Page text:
For most of the time. So what brings you to my city? Laurence laughed shortly. No good reason. Are you by yourself ? Yes. Where will you go next? Laurence shrugged. You are welcome to stay with me however long you wish, Yusuf said, or I could find you passage to Africa, or to the Indies, should that strike your fancy. There is also a ship in harbour bound for the English coast. She leaves within the week. Or would you prefer to travel by land? Laurence shrugged again; he had absolutely no answer. Khadija! cried Yusuf. Our guest is in need of advice. Khadija came bearing a small woven basket. She tipped it on to the table and about a dozen small, shiny, oval-shaped shells fell out, smooth on one side and etched with what resembled little teeth on the other. Pick them up and put them in my hands, she told Laurence, in accented Spanish. Then I shall let them fall where they will, and read them for you. They will speak of your future. Im sorry, but I dont believe they can, Laurence said, forcing a smile. Then what have you to worry about? asked Yusuf. It would be churlish to decline, so Laurence did as she bade. He must pretend interest, he reminded himself, as she surveyed the shells, her broad lips parted in concentration. You tried to kill yourself today, she began, her tone clear and certain. Laurence betrayed no reaction. Privately, he was unsettled. Even if his host had described to her what had happened on the road to Cadiz, there was an earlier event about which Yusuf could not be aware. A woman has poisoned you, she went on, sending a shiver down his spine. Now you are in hiding, from the world and from yourself. Yet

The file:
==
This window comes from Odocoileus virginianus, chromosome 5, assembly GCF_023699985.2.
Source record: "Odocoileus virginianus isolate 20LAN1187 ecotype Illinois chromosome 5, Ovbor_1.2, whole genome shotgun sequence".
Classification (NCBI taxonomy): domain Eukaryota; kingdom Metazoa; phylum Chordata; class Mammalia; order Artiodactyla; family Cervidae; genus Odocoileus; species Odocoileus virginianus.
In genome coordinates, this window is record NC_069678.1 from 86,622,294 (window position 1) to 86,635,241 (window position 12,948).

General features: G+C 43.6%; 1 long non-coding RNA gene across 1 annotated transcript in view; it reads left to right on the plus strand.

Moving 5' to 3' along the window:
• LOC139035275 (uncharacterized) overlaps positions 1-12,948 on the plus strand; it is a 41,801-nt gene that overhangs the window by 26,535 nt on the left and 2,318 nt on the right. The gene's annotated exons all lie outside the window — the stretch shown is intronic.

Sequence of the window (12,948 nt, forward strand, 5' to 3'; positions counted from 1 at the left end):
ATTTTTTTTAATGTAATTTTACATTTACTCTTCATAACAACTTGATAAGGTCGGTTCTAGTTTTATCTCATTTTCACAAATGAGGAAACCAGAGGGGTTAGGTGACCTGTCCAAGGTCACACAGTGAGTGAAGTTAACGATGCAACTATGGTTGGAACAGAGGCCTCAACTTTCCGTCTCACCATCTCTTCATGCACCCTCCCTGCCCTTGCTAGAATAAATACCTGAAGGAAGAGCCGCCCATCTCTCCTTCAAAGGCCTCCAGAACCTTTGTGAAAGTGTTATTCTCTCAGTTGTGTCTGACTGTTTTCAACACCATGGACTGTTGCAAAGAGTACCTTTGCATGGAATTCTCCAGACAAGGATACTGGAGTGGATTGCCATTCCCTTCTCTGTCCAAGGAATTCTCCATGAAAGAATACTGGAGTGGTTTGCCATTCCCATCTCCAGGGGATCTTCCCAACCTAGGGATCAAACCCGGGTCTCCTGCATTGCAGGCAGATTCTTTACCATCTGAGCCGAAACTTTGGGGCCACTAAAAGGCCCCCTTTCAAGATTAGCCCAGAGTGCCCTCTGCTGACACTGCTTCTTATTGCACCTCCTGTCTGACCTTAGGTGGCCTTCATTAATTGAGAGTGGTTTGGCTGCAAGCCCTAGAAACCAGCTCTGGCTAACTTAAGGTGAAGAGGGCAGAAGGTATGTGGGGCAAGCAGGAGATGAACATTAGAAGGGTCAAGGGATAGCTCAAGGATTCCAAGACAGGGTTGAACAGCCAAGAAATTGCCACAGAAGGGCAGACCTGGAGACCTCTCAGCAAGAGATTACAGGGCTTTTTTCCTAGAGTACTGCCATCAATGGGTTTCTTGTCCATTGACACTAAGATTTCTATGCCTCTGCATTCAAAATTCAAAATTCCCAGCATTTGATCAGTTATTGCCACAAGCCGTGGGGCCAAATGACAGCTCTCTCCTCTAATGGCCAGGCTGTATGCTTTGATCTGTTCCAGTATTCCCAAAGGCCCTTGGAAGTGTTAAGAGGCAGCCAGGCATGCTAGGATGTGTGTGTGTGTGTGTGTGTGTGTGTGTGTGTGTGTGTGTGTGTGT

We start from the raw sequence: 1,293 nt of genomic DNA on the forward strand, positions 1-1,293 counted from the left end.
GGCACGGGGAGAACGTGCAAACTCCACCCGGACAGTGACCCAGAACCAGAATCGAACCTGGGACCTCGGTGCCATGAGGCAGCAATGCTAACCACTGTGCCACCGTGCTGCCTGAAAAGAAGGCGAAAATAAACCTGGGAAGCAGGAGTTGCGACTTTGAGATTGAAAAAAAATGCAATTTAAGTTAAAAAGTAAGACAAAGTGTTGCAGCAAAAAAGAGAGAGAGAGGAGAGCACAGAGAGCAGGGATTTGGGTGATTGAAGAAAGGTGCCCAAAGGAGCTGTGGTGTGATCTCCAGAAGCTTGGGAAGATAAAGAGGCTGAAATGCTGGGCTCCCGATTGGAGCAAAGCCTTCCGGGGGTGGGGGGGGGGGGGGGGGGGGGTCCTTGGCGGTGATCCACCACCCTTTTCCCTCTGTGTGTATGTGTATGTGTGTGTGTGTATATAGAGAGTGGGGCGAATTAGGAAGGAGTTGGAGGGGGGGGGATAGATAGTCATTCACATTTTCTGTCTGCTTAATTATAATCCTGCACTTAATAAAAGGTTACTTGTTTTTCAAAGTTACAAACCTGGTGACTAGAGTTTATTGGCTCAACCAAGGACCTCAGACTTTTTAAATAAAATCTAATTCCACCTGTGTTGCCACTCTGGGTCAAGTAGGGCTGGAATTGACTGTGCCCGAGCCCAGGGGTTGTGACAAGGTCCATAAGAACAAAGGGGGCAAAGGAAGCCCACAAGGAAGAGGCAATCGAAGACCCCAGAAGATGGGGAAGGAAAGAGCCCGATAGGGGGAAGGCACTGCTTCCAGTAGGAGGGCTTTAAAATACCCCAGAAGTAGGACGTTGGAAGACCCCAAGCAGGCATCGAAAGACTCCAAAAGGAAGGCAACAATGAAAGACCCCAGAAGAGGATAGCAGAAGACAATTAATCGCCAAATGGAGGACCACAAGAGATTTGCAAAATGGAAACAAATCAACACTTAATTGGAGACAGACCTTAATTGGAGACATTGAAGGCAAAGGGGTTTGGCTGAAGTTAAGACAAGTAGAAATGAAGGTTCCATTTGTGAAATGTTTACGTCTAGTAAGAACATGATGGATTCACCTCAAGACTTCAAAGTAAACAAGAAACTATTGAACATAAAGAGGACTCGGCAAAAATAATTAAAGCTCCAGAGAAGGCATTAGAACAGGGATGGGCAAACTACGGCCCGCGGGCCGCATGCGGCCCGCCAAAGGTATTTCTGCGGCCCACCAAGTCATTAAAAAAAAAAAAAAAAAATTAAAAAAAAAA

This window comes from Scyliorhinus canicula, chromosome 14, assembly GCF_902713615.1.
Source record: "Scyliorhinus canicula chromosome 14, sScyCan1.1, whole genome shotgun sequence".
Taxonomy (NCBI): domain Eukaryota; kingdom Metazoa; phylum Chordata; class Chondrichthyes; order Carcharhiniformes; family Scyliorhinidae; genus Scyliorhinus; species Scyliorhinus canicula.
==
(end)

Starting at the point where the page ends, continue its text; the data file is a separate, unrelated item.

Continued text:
c l a i r e

l e t e m e n d i a

soon you will cross paths with another woman, who will deserve your love. She has the name of a great queen and she will give birth to your child, if you are ready for her. But if you do not spit out the poison, you will lose her. His scepticism returned: it was the sort of vague, trite prophecy that Juana might have invented, assuming that everyone wanted to hear about love and fertility. In his case, this could not be further from the truth. The strange apprehension that he had just felt was probably the hashish working on his troubled mind. Again, Khadija ordered. Obediently he gathered up the shells. This time when she released them they jumped apart and scattered as though possessed of their own force. She absorbed their arrangement and said with the same certainty, You alone can prevent a tragedy in your land, and what you have that was stolen holds the key. What is it that I have? Laurence demanded, his pulse quickening. Can you tell me? Khadija made no sign that she had heard, putting the shells back in their basket one by one. She was too astute to spoil the impact of her guesswork by elaborating on it, he thought wryly. Remarkable, however, that she should have been quite so fortunate. She gestured to him to give her his hands; hers were soft, her fingers slender and pliable as those of a girl. Was he meant to thank her, he wondered, or was she offering him some kind of blessing? Her expression at once tender and severe, she inspected his palms, calloused from riding, and his nails, broken from months of living rough; and she rolled up his sleeves to the elbow, palpating the lean flesh of his forearms with her fingertips. You earn your way with your hands, she commented. He is a soldier, Khadija, Yusuf informed her. Not any more. He makes his living through games of chance. Laurence blinked at her, astonished. And the night this was done to

t h e

b e s t

o f

m e n